sāļš

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See also: sals and sāls

Latvian[edit]

Etymology[edit]

From an earlier sālijs, still dialectally attested, from the same stem as sāls (salt) (q.v.).[1]

Pronunciation[edit]

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Adjective[edit]

sāļš (def. sāļais, comp. sāļāks, sup. vissāļākais; adv. sāļi)

  1. salty (having the taste typical of salt; containing salt, usually cooking salt)
    sāļš ēdienssalty food
    sāļa garšasalty taste, flavor
    vēži ir sāļš, alus rūgts, tomēr garšo — crayfish is salty, (and) beer (is) bitter, yet they are tasty
    prieka un bēdu asaras ir vienādi saļas — tears of joy and sadness are equally salty
    aukstajā galdā vēl liek sāļos cepumus (siera cepumus vai sālsstandziņas) — at the cold (food) table (they) still put the salty biscuits (cheese biscuts or pretzels)
    sāļās kūkas pasniedz kafijas galdā — (they) are serving the salty cakes at the coffee table
  2. salty (having the smell or taste typical of, e.g., sea water)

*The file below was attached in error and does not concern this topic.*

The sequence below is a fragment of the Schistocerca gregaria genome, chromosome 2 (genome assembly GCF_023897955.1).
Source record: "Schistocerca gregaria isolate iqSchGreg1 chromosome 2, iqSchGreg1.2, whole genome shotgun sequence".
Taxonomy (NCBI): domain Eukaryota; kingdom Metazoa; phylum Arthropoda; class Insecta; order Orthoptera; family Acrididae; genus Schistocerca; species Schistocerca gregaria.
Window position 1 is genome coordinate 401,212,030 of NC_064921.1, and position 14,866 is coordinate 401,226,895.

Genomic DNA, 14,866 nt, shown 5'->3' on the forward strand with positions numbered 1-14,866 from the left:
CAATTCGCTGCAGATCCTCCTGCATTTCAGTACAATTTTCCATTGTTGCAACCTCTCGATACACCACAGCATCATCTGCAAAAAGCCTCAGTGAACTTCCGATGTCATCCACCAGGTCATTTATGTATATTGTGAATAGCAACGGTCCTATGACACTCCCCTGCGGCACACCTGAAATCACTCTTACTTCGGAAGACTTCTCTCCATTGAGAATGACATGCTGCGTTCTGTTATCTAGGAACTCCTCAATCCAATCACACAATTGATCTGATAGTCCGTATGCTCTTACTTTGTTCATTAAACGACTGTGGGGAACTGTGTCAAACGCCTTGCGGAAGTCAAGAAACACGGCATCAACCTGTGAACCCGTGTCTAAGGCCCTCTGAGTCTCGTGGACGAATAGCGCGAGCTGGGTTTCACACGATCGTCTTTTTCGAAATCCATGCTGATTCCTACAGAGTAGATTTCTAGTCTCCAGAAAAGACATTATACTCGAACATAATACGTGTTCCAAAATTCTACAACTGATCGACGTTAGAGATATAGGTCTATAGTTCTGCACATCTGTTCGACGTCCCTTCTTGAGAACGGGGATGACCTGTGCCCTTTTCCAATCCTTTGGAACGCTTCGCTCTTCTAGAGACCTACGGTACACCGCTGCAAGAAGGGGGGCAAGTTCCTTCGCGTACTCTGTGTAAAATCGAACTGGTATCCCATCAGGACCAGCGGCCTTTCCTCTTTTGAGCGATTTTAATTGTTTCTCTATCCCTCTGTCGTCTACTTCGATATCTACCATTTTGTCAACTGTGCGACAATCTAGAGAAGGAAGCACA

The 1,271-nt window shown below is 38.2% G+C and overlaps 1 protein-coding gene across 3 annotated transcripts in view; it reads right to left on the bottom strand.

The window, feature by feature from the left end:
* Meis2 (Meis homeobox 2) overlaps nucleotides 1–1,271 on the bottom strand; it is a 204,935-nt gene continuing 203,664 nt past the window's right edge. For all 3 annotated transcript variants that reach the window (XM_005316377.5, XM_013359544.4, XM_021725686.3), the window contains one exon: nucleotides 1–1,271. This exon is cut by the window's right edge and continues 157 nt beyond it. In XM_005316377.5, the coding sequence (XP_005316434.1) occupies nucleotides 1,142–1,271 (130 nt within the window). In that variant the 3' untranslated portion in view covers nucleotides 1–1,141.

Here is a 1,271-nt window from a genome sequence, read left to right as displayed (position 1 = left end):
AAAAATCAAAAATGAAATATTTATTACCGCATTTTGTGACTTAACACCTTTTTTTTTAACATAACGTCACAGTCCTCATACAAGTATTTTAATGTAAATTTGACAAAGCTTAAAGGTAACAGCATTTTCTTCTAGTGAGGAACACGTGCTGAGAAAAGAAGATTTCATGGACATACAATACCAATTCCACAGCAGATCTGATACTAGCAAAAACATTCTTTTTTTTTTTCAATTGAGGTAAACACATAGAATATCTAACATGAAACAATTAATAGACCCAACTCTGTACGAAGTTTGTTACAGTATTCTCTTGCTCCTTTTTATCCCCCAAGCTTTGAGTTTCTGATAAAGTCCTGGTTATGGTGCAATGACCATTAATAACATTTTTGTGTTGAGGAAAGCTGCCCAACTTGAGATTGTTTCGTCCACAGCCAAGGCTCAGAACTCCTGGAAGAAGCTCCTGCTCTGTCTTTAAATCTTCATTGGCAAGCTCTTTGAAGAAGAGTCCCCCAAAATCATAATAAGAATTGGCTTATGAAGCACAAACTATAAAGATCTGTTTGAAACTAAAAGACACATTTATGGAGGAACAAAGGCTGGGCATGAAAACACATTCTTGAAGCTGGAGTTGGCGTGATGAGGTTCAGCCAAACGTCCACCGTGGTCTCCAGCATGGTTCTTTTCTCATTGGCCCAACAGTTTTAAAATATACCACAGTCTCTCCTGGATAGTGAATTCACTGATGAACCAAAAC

sāļa smarža, smakasalty smell (e.g., of sea water)
    sāļa vēja smaržasalty smell of the wind
    četros pēcpusdienā kapteiņa vecākais palīgs Šika pieņēma sardzi; viņš izgāja uz spārna, ieelpoja sāļo gaisu — at 4 p.m. the captain's old helper Šika took the watch; he went on the wing (of the ship) (and) inhaled the salty air
  3. (colloquial, of words; syn. sālīts) impolite, rude
    mazais vīriņš Rasa pēc katra sāļā joka salēcās un sarauca savu tuklo seju daudzās sīkās krunkās — the little man Rasa after every salty (= rude) joke jumped and wrinkled his chubby face into many tiny wrinkles

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References[edit]

  1. ^ “sāls” in Konstantīns Karulis (1992, 2001), Latviešu Etimoloģijas Vārdnīca, in 2 vols, Rīga: AVOTS, ISBN: 9984-700-12-7